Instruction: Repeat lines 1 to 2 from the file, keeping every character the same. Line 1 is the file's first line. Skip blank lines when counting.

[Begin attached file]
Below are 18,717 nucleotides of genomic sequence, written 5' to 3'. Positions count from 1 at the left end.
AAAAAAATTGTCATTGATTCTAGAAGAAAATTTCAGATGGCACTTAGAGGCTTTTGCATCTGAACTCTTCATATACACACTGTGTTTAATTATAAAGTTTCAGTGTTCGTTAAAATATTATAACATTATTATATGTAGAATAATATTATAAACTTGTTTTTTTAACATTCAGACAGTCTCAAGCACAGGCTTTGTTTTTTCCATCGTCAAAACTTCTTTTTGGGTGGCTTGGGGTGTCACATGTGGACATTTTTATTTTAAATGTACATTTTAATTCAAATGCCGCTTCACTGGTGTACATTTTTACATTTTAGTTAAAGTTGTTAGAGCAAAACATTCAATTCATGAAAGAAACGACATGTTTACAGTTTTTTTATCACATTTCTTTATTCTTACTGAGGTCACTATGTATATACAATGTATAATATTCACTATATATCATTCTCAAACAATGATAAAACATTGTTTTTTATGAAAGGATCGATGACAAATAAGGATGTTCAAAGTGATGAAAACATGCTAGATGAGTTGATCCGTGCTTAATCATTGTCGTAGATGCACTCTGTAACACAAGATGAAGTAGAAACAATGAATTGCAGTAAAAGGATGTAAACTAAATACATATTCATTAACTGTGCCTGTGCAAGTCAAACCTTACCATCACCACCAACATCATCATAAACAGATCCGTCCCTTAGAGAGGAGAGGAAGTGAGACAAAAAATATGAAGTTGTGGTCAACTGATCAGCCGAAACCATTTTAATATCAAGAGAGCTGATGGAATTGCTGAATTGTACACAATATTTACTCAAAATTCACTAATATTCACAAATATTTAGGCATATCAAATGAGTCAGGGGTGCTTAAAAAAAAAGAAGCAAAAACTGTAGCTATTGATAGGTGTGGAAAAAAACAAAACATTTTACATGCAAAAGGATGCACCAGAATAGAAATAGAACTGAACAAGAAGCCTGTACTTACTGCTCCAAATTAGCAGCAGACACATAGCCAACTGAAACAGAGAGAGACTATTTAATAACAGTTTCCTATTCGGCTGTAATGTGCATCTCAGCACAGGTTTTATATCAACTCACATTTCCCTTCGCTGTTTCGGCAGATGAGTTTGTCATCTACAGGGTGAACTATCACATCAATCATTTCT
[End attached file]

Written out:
Below are 18,717 nucleotides of genomic sequence, written 5' to 3'. Positions count from 1 at the left end.
AAAAAAATTGTCATTGATTCTAGAAGAAAATTTCAGATGGCACTTAGAGGCTTTTGCATCTGAACTCTTCATATACACACTGTGTTTAATTATAAAGTTTCAGTGTTCGTTAAAATATTATAACATTATTATATGTAGAATAATATTATAAACTTGTTTTTTTAACATTCAGACAGTCTCAAGCACAGGCTTTGTTTTTTCCATCGTCAAAACTTCTTTTTGGGTGGCTTGGGGTGTCACATGTGGACATTTTTATTTTAAATGTACATTTTAATTCAAATGCCGCTTCACTGGTGTACATTTTTACATTTTAGTTAAAGTTGTTAGAGCAAAACATTCAATTCATGAAAGAAACGACATGTTTACAGTTTTTTTATCACATTTCTTTATTCTTACTGAGGTCACTATGTATATACAATGTATAATATTCACTATATATCATTCTCAAACAATGATAAAACATTGTTTTTTATGAAAGGATCGATGACAAATAAGGATGTTCAAAGTGATGAAAACATGCTAGATGAGTTGATCCGTGCTTAATCATTGTCGTAGATGCACTCTGTAACACAAGATGAAGTAGAAACAATGAATTGCAGTAAAAGGATGTAAACTAAATACATATTCATTAACTGTGCCTGTGCAAGTCAAACCTTACCATCACCACCAACATCATCATAAACAGATCCGTCCCTTAGAGAGGAGAGGAAGTGAGACAAAAAATATGAAGTTGTGGTCAACTGATCAGCCGAAACCATTTTAATATCAAGAGAGCTGATGGAATTGCTGAATTGTACACAATATTTACTCAAAATTCACTAATATTCACAAATATTTAGGCATATCAAATGAGTCAGGGGTGCTTAAAAAAAAAGAAGCAAAAACTGTAGCTATTGATAGGTGTGGAAAAAAACAAAACATTTTACATGCAAAAGGATGCACCAGAATAGAAATAGAACTGAACAAGAAGCCTGTACTTACTGCTCCAAATTAGCAGCAGACACATAGCCAACTGAAACAGAGAGAGACTATTTAATAACAGTTTCCTATTCGGCTGTAATGTGCATCTCAGCACAGGTTTTATATCAACTCACATTTCCCTTCGCTGTTTCGGCAGATGAGTTTGTCATCTACAGGGTGAACTATCACATCAATCATTTCT